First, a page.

Combs not damaged by larvae, but taken from infested hives may contain eggs. These are best cold treated before reuse. Bees are unlikely to accept combs with slime or contaminated honey.

Keep hives in the sun

SHB prefer hives located in shade.

Controlling SHB around the honey extracting shed

Extract combs of honey immediately after removal from the hive

Combs of honey may appear free of infestation but could have SHB eggs or very small larvae at the time of removal from the hive for extracting.

SHB eggs hatch within 2 to 4 days and contamination of the honey combs will soon occur as larvae develop. The risk is greater if pollen and honey bee brood is present in the combs. Combs that contain even small amounts of brood should not be brought into the extracting premises.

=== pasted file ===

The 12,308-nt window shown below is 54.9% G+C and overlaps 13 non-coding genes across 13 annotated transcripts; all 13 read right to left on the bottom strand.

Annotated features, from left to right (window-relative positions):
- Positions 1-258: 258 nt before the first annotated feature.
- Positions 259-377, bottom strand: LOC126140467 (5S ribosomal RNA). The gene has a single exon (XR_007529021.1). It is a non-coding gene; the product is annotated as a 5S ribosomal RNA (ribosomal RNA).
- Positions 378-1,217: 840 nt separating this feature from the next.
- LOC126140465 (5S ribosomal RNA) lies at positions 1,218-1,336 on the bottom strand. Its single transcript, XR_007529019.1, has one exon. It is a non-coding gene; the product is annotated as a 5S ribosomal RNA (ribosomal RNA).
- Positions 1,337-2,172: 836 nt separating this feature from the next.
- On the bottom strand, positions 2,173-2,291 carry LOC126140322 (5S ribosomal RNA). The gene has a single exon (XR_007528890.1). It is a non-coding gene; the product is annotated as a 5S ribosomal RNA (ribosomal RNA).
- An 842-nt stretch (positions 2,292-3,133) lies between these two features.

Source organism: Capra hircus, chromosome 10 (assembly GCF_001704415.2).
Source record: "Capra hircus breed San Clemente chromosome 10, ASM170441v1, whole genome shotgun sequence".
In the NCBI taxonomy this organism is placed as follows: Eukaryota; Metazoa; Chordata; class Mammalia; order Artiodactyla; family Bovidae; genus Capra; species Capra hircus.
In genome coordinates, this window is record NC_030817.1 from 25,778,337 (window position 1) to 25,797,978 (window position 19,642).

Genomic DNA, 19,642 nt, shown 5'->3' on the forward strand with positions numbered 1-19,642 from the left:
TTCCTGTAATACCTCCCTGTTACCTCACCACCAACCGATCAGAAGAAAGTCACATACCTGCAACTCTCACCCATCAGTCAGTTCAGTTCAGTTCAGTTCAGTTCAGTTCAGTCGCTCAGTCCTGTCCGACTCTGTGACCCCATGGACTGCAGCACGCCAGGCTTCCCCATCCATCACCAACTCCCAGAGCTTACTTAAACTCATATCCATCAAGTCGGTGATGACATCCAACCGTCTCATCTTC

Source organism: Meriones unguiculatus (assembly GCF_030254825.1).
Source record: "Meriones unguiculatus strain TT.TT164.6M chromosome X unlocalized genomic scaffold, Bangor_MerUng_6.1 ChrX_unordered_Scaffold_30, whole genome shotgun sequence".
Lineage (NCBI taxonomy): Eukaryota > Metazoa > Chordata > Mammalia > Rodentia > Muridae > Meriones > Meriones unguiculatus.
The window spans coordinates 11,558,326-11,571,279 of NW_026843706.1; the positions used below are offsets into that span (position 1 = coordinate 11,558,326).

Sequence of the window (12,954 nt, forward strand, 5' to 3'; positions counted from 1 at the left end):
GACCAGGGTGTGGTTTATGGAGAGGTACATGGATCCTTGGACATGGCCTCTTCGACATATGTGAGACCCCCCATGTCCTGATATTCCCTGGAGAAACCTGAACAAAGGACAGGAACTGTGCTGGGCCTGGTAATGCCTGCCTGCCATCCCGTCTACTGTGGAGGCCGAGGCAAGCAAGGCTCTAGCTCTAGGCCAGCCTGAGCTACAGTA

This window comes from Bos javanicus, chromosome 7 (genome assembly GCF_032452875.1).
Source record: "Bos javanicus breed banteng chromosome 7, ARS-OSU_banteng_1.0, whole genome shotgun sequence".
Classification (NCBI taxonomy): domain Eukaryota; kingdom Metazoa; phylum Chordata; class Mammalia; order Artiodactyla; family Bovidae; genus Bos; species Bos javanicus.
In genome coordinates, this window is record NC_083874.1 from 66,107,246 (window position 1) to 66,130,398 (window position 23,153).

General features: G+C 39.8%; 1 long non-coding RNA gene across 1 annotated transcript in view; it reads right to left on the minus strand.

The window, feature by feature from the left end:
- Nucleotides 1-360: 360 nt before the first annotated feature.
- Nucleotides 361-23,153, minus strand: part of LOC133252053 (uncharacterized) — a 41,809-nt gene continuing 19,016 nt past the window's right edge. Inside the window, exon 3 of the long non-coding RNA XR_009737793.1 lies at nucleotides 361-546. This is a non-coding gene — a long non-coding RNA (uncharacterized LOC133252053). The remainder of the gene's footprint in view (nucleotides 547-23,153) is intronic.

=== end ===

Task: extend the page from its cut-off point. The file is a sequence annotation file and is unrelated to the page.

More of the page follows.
Beetles may also lay eggs on combs set aside for extracting. The hatching larvae can quickly ruin the honey and combs.

Keep the extracting premises and hot room free of dead bees, wax and other debris that may attract SHB.

The hatching of SHB eggs is inhibited when relative humidity is below 50%. The circulation of dry air between combs of honey waiting to be extracted can provide complete or almost complete protection from SHB damage.

Protect beeswax cappings and bee-collected pollen

Cappings should be melted and processed into beeswax cakes without delay to avoid infestation and damage by SHB. Pollen is also at high risk and can be protected by packaging into sealed containers and freezing as described below.